It was a slow sickness. A growing nausea that gripped MSU’s Democratic community as the election returns slid deeper into nightfall. Many, assuring themselves of a win, stayed up far after dark only to watch networks’ campaign maps bleed an alarming red, as Bush swept up the country’s electoral votes at a stunning rate. The deathblow would come Wednesday morning when Sen. Kerry called the White House to officially concede the race.
For most Democrat’s the news came as a bitter surprise. Hopes had been high leading into the election with large turnout traditionally favoring the party. So many did not want to believe their eyes as election totals rolled in.
“I was shocked,” English doctorial student Lauren Mason said. “I really believed it was going to be a landslide.” Mason was convinced that this election had whipped the Democratic party into a fervor. She thought that the “get out the vote” efforts had increased the role of the party enough to secure a victory.
She was not alone. Throughout Tuesday afternoon, bloggers and pundits alike flooded the Internet with dire predictions for the GOP. They based their claims on the stories of the long lines that clogged polling locations around the country. Despite the spin however, a truly divided nation served up truly divided results. The country split with 51 percent of the popular vote going for President Bush and 48 percent for Sen. John Kerry.
The Democrats’ dream was denied far more than just the presidency. The Republican Party, in an election sweep, retained control of both the House and the Senate. This, along with the threat of new Supreme Court appointments, ensure a Republican dominated government for at least the next two years. The specter of unopposed G.O.P. control scares some students more than Bush’s reelection.
“Who in this government is going to look out for the average person,” inter-disciplinary sophomore, Naomi Glogower said. “I’m disturbed by the portent this will have on women’s rights.” Glogower, visibly shaking with anger, said she felt adamant that any justice appointed by Bush would work to overturn Roe v. Wade. “The country should be for the people not for the president’s buddies,” Glogower said.
More than one Democratic student expressed disappointment in the actions of their fellow Americans. What was most surprising to many was the turnout rate among voters age 18-30. According to a CNN report, the percentage of young voters in this election was the same as it had been in 2000, a low 17 percent. “I really thought our age group would have a huge impact on the election,” packaging junior Joe Rotonda said. While there may have been a larger turnout of young voters than in 2000, there may have been more people at the polls in general, keeping the percentage at only 17.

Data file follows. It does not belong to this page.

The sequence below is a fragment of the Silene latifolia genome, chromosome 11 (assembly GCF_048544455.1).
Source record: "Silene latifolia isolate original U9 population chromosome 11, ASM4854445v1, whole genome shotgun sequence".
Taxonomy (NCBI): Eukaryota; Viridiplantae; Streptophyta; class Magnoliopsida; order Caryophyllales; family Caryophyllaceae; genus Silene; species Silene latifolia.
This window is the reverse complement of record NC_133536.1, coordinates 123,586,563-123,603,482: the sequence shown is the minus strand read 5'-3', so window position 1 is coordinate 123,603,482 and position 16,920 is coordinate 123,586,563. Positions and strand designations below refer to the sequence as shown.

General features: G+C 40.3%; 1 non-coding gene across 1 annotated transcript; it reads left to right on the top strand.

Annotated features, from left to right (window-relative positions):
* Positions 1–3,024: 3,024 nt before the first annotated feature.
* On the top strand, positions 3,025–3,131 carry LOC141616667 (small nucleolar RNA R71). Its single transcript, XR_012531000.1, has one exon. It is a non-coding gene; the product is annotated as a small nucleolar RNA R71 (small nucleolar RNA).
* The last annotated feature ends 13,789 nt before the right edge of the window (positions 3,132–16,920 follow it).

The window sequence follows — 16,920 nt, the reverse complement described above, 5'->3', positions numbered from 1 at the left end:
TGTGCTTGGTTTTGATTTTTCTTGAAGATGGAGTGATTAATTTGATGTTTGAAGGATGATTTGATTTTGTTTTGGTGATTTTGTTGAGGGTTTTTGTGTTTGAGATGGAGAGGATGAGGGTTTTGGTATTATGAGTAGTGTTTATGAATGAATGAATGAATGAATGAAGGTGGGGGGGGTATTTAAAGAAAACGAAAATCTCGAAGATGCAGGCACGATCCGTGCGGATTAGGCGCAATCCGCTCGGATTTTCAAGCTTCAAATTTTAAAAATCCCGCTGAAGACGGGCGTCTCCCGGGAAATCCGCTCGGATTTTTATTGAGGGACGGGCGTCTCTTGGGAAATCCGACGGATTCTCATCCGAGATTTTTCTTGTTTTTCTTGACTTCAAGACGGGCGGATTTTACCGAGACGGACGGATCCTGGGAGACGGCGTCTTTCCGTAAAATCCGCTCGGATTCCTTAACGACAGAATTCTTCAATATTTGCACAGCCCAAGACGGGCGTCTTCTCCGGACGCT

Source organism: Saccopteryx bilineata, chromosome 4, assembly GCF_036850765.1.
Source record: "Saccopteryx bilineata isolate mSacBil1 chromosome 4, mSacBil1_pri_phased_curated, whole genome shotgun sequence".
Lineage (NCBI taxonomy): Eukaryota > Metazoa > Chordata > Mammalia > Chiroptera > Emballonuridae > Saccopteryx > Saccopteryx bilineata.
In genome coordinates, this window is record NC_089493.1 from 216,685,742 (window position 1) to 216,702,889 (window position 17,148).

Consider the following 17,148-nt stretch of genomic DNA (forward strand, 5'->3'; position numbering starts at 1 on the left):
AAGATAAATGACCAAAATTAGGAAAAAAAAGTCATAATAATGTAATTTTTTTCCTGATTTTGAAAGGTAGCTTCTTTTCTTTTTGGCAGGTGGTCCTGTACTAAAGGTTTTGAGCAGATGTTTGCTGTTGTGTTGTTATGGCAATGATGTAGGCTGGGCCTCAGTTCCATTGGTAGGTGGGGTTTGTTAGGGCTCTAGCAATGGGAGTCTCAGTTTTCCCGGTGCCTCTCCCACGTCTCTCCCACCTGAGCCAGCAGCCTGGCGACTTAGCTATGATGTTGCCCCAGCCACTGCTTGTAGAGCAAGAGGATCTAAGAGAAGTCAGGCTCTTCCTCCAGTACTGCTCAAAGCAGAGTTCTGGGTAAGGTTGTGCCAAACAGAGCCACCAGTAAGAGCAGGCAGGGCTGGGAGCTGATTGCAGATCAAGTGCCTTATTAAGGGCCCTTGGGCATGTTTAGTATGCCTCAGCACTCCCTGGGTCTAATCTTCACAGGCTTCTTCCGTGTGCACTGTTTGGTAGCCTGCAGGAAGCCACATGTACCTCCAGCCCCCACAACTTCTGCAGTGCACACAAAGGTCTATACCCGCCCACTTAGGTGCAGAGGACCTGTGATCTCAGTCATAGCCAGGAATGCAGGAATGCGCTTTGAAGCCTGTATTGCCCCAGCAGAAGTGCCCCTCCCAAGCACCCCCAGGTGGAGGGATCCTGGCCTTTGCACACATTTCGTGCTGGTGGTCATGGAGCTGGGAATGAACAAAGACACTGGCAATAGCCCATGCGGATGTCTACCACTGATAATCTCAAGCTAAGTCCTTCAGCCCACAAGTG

Rotonda had recently been at a Rock the Vote rally in Madison, Wisc., where he had been overwhelmed by the large number of students representing both sides. He too was concerned by the prospect of a Republican dominated government. Rotonda said that it was important for the Democrats to reach across the aisle in a spirit of cooperation. He had been one of the rare Democratic students to support Kerry’s conceding of the race before the last of Ohio’s provisional ballots had been counted. “What’s important now is unity, a lot more can be accomplished through compromise.” Rotonda said.
The loss of the White House was compounded for local Democrats by the passing of proposal 2. The proposal, an amendment to Michigan’s constitution defining marriage or any similar union as only between a man and a woman, was bitterly contested by the most of the Democratic Party. Still, in a state that went for Kerry, and elected a majority of Democrats to state government offices, the measure passed 60 percent to 40. The proposal was seen by many as an election year ploy to draw attention away from bigger issues like the war and economy. The proposal was defeated in only two counties, our own Ingham and Washtenaw, home to Ann Arbor. This “issue voting” may be a large part of Bush’s re-election success. One example of such a party split may be found with English sophomore Nathaniel Janick. A self-described fiscal conservative, Janick said he voted Democratic in all cases except for president. For that office he voted for Bush. “I didn’t think Kerry was solid on any issues,” Janick said.
Not all is lost. The energy that transfused the Democratic Party did not vanish entirely on November 3. Many Democratic students are already looking forward to helping the Party win the 30 congressional seats up for grabs in 2006. Adam Wilkinson, a political science major at LCC, worked for both Move On PAC and the Democratic National Committee during the election. He said that this election only cemented in him the great need to continue to get out the vote. Wilkinson was a precinct leader for the Committee. Among other things, he helped arrange rides for registered Democrats to the polls. “There will be a lot of questions that will need to be answered in the next two years,” he said. “Who are we going to blame when things go wrong?”
Reflecting on the day’s events, and hopes for the future, Wilkinson was able to find some dark humor in the election results. “Eventually Rome must fall, and with what we have now…let’s just leave it at that.”

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